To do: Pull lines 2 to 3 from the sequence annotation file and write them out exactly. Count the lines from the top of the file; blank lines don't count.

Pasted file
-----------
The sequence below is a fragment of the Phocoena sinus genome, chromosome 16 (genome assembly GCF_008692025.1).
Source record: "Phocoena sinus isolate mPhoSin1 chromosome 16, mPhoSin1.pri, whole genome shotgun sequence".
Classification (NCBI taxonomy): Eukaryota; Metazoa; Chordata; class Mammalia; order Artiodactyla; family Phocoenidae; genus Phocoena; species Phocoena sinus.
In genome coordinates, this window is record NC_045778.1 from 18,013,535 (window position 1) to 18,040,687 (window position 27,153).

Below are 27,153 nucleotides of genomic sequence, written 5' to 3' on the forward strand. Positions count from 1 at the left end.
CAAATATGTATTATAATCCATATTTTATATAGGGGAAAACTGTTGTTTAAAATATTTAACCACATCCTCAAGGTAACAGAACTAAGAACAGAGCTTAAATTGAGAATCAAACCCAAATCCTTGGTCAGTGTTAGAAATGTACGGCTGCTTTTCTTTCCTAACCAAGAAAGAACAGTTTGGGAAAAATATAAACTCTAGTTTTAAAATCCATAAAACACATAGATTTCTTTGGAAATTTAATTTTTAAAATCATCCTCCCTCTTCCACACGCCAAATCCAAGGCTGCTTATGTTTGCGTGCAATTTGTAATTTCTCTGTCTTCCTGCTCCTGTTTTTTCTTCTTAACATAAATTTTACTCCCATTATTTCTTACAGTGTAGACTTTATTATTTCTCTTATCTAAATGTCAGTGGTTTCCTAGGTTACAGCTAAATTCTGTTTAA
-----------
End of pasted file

Source record: "Phocoena sinus isolate mPhoSin1 chromosome 16, mPhoSin1.pri, whole genome shotgun sequence".
Classification (NCBI taxonomy): Eukaryota; Metazoa; Chordata; class Mammalia; order Artiodactyla; family Phocoenidae; genus Phocoena; species Phocoena sinus.